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Running Fast, Long or Both

By Dan Van Veen

Let’s face it. Many things can negatively impact our ability to run – from commitments or injury to weather or age. Even if running is a priority in your life, there are simply some things that no matter how much we would like to control them . . . we can’t. But that doesn’t mean we can’t run fast, long or both – it also doesn’t mean we HAVE to either.

Running fast is typically something tied into trying to beat a former PR. Yes, it’s relative as we all have our own definition of what fast is. But “fast” takes work and it’s definitely for those runners who are competitive. By competitive I’m not saying that you are always competing to place in your age group, though that could be true, but a person who pays pretty close attention to their pace, is always working to improve that pace, and comes across the finish line spent by their effort is “competitive.” It’s not necessarily about fun – it’s about accomplishment, being better/faster and for a competitive person, they’re typically willing to make the sacrifices to train in a way to make themselves faster. Nothing wrong with that – I was a “competitive” runner for years.

One of the things that really helped me achieve faster times when I was starting out (as I was pretty competitive) was an early morning Sunday running group – started at 6 a.m. and went 5 or so miles, depending on the group. Different paces were represented. I started out with a group that I knew I could keep up with (they said what pace they ran) and then I slowly attached myself to groups that were running faster paces.

Some keys for running with people better than you is that first, you let THEM talk so you conserve your energy and who knows, you may learn something about how they train that may help you get better or connect you with other runners/running groups. By being quiet, it also helps you learn the dynamics of the group and fit in more easily. Secondly, you enter their group KNOWING it’s going to be a challenge and running with a better group is an adrenaline rush of sorts. You’re probably a little fearful that you’ll not be able to keep up and you know it could result in you having to really dig deep (it’s gonna hurt) to run with them. Funny thing is, that fear is a source of adrenaline and it helps! : )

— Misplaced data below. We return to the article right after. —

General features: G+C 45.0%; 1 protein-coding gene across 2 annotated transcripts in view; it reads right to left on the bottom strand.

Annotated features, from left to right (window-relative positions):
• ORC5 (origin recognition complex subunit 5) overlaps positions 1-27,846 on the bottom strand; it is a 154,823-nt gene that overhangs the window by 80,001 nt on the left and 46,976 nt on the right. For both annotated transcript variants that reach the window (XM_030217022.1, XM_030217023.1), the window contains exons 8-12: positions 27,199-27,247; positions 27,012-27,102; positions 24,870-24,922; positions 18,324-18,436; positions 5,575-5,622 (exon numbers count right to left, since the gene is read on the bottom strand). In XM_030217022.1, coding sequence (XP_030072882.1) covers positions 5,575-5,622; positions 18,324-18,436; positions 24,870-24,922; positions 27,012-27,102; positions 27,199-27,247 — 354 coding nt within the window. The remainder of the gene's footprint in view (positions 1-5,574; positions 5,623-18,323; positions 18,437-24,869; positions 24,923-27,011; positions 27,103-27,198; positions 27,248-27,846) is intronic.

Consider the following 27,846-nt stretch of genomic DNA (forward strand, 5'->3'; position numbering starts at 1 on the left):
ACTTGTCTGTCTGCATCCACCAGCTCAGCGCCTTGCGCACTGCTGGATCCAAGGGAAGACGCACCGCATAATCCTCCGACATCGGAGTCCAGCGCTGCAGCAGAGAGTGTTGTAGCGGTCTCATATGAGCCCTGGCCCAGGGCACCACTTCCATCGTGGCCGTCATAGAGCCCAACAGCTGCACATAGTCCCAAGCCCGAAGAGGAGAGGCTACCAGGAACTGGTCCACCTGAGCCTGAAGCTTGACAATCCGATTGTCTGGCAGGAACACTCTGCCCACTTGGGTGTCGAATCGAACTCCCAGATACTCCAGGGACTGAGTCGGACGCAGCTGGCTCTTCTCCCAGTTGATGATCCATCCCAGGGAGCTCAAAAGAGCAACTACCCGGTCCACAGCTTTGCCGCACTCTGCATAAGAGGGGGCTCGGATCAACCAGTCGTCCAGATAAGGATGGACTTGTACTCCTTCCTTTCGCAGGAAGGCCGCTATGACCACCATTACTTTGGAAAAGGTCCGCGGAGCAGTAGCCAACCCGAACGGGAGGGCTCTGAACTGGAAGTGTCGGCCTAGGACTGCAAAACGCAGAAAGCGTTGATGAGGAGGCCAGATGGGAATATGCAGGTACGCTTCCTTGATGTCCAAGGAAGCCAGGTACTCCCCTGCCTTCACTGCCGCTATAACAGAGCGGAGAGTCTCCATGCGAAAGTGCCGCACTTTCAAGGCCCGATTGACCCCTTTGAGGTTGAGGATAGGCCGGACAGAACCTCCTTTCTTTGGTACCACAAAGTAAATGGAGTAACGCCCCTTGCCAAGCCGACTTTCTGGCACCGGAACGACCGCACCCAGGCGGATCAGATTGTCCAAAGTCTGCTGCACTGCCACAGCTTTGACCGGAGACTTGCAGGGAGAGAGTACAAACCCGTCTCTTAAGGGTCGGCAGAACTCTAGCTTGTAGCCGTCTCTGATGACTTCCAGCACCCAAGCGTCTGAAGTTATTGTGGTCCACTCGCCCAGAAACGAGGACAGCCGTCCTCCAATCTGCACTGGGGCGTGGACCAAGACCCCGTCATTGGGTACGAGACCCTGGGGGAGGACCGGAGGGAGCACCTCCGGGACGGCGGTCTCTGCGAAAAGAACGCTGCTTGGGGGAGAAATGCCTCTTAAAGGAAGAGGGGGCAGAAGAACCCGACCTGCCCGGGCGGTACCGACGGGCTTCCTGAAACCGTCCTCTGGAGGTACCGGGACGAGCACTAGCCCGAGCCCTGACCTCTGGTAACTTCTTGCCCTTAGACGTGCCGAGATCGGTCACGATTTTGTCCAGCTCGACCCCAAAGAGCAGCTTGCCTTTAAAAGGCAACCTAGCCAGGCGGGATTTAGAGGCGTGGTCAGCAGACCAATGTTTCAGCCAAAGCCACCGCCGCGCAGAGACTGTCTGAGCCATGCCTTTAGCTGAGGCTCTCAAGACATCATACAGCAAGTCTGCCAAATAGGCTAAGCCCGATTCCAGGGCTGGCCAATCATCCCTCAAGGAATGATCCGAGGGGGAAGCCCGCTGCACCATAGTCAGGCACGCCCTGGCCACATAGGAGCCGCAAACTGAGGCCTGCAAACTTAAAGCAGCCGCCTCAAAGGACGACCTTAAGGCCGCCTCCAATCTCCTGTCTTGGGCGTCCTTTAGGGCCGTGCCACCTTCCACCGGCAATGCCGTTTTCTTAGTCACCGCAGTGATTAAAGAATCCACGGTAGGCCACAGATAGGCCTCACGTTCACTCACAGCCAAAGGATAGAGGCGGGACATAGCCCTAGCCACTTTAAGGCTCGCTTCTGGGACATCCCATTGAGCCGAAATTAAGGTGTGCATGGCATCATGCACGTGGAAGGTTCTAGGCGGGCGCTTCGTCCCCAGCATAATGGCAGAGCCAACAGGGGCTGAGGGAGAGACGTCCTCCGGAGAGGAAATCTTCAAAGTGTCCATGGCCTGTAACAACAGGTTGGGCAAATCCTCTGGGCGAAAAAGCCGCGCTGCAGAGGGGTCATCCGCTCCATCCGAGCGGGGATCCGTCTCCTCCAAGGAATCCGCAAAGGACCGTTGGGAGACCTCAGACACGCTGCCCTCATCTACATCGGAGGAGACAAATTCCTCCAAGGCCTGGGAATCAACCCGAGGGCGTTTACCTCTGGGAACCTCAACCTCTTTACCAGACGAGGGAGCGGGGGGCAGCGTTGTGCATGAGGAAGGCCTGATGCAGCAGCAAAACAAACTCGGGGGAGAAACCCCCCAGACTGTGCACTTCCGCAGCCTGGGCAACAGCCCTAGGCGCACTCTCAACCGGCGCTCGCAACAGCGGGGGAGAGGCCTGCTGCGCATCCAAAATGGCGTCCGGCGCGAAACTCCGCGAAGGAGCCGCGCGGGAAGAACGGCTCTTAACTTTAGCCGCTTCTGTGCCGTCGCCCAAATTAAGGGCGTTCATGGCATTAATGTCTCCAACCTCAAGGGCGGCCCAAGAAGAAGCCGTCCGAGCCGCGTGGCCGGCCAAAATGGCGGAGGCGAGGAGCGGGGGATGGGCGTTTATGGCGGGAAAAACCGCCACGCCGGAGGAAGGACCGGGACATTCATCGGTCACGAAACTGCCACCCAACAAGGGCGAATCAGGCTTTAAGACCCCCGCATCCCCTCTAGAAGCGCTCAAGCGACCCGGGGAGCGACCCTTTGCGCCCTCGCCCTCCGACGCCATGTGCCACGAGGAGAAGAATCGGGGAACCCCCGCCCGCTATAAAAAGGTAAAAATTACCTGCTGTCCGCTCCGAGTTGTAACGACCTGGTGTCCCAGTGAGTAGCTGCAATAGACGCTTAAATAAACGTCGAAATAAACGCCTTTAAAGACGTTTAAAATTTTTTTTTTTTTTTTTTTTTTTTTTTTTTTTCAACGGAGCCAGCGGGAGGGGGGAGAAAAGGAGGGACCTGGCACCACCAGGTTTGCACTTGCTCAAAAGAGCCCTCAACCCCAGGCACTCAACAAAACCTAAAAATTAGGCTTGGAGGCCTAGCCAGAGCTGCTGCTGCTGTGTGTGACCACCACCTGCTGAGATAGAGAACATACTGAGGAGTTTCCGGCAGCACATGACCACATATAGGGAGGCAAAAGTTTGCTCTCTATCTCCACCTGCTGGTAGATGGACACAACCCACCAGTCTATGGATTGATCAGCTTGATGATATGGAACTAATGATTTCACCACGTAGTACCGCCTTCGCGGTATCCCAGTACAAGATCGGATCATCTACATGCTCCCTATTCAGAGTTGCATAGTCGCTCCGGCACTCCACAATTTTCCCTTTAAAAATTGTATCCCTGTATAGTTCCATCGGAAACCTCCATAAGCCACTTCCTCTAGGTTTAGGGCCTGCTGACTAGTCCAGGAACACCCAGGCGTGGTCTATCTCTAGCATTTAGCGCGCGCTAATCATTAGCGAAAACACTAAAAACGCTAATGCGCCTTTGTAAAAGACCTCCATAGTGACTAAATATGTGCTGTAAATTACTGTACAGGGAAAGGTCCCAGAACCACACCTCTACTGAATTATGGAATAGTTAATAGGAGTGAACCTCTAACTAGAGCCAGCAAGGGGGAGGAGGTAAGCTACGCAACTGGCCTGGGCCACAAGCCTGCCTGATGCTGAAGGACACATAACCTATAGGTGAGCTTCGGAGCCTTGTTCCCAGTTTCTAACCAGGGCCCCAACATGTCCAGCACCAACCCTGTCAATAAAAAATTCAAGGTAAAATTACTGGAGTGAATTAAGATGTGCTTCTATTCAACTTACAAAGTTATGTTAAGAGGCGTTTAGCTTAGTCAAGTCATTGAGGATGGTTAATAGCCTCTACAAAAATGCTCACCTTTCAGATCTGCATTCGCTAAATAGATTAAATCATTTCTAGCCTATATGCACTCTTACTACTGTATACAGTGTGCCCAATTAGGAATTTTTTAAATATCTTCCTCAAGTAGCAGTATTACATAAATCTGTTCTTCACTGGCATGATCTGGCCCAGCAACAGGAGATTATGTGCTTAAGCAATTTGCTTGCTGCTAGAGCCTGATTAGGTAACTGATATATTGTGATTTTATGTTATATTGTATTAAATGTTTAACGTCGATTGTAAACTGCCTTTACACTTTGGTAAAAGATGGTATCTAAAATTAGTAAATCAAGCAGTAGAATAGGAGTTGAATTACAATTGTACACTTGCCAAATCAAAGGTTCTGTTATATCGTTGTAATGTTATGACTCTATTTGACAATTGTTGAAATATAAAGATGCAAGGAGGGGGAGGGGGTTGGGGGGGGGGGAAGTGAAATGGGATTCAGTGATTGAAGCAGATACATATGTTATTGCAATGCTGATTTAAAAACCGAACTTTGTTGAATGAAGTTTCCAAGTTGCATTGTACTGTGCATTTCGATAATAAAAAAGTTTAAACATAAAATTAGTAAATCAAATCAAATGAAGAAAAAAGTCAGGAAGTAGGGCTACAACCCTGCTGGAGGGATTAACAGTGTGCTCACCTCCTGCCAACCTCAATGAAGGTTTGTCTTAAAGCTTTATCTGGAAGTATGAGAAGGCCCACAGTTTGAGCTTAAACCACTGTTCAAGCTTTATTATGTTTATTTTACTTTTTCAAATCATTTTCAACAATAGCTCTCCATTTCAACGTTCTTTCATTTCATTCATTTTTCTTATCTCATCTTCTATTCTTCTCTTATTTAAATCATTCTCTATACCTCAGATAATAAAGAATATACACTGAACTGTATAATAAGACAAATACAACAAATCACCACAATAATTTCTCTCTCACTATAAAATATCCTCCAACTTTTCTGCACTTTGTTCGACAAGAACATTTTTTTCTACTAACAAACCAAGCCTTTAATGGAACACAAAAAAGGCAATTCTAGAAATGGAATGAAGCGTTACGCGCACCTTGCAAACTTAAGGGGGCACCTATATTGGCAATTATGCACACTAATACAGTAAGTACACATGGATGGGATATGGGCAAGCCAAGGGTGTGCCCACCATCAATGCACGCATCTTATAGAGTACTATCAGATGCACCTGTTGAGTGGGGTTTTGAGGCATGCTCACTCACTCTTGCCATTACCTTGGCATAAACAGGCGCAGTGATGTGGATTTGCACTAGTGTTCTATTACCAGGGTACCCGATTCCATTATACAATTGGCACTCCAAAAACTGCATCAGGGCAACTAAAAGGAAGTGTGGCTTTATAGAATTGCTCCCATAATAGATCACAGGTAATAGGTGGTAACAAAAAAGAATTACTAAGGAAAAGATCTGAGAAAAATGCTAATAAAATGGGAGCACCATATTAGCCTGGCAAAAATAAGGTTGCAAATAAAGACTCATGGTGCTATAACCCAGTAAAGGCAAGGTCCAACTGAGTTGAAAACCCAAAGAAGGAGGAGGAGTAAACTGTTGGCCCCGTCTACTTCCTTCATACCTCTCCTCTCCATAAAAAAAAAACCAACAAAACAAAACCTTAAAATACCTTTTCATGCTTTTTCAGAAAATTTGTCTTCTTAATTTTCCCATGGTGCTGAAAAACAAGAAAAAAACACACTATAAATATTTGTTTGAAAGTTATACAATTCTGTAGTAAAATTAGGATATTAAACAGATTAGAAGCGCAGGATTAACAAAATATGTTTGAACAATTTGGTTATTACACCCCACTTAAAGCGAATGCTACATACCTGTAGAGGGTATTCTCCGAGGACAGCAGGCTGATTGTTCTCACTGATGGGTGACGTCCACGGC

Of course, if you DO find a faster group, be realistic. First, if their pace is two minutes per mile faster, you’re likely taking too big of a jump..., but if it’s a minute or so faster and they’re doing a 5-mile run, even though it’s going to be at a pace that’s going to be pretty challenging, that’s not too big of a problem as even IF you do get dropped, by the time that happens, you’ll still likely be within a mile or two of finishing. HOWEVER, if it’s a 10-plus-mile run . . . okay, now you need to make sure you know the route being run and how to get back . . . get dropped at mile four and you have 6 or 11 or more miles left? On an out and back run, not a problem, but on a run that weaves in around neighborhoods that you’re unfamiliar with, it’s easy to get turned around. Yeah, I know, as a competitor, sometimes I bit off chunks too big for me, and ended up with a cold dose of reality slapping me upside the head . . ., but maybe we all need that from time to time. : )